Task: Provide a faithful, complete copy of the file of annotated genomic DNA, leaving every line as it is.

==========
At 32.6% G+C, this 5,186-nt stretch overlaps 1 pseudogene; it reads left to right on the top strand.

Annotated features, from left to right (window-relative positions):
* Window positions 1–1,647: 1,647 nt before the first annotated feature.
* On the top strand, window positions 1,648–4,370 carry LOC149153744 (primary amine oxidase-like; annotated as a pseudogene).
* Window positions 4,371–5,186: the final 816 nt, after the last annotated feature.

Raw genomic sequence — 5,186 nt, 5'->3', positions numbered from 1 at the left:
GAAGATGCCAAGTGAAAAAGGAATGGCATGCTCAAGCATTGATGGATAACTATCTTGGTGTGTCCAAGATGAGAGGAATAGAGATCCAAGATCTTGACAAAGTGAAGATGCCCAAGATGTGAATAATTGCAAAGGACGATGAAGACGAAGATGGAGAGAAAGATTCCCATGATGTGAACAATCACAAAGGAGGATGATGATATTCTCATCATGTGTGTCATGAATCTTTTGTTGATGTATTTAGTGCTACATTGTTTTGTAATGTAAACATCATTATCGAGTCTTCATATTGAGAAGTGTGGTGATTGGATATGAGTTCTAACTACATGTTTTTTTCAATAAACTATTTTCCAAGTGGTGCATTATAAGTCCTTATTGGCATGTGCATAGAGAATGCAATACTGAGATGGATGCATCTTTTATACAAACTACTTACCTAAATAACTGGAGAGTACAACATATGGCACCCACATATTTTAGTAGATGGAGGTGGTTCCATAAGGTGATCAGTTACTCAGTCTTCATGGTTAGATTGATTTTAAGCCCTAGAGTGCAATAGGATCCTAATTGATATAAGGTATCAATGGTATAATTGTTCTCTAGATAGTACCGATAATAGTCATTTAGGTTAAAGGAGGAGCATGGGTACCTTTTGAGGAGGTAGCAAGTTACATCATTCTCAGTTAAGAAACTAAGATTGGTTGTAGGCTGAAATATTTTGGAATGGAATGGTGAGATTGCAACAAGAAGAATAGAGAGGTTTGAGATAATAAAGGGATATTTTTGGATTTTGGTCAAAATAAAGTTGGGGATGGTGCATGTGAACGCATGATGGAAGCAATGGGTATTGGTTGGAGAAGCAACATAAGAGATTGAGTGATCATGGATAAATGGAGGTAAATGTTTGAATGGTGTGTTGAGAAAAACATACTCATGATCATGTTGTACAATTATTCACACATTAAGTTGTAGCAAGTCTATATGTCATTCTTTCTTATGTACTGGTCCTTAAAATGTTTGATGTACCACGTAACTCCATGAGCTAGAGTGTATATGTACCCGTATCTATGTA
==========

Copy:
At 32.6% G+C, this 5,186-nt stretch overlaps 1 pseudogene; it reads left to right on the top strand.

Annotated features, from left to right (window-relative positions):
* Window positions 1–1,647: 1,647 nt before the first annotated feature.
* On the top strand, window positions 1,648–4,370 carry LOC149153744 (primary amine oxidase-like; annotated as a pseudogene).
* Window positions 4,371–5,186: the final 816 nt, after the last annotated feature.

Raw genomic sequence — 5,186 nt, 5'->3', positions numbered from 1 at the left:
GAAGATGCCAAGTGAAAAAGGAATGGCATGCTCAAGCATTGATGGATAACTATCTTGGTGTGTCCAAGATGAGAGGAATAGAGATCCAAGATCTTGACAAAGTGAAGATGCCCAAGATGTGAATAATTGCAAAGGACGATGAAGACGAAGATGGAGAGAAAGATTCCCATGATGTGAACAATCACAAAGGAGGATGATGATATTCTCATCATGTGTGTCATGAATCTTTTGTTGATGTATTTAGTGCTACATTGTTTTGTAATGTAAACATCATTATCGAGTCTTCATATTGAGAAGTGTGGTGATTGGATATGAGTTCTAACTACATGTTTTTTTCAATAAACTATTTTCCAAGTGGTGCATTATAAGTCCTTATTGGCATGTGCATAGAGAATGCAATACTGAGATGGATGCATCTTTTATACAAACTACTTACCTAAATAACTGGAGAGTACAACATATGGCACCCACATATTTTAGTAGATGGAGGTGGTTCCATAAGGTGATCAGTTACTCAGTCTTCATGGTTAGATTGATTTTAAGCCCTAGAGTGCAATAGGATCCTAATTGATATAAGGTATCAATGGTATAATTGTTCTCTAGATAGTACCGATAATAGTCATTTAGGTTAAAGGAGGAGCATGGGTACCTTTTGAGGAGGTAGCAAGTTACATCATTCTCAGTTAAGAAACTAAGATTGGTTGTAGGCTGAAATATTTTGGAATGGAATGGTGAGATTGCAACAAGAAGAATAGAGAGGTTTGAGATAATAAAGGGATATTTTTGGATTTTGGTCAAAATAAAGTTGGGGATGGTGCATGTGAACGCATGATGGAAGCAATGGGTATTGGTTGGAGAAGCAACATAAGAGATTGAGTGATCATGGATAAATGGAGGTAAATGTTTGAATGGTGTGTTGAGAAAAACATACTCATGATCATGTTGTACAATTATTCACACATTAAGTTGTAGCAAGTCTATATGTCATTCTTTCTTATGTACTGGTCCTTAAAATGTTTGATGTACCACGTAACTCCATGAGCTAGAGTGTATATGTACCCGTATCTATGTA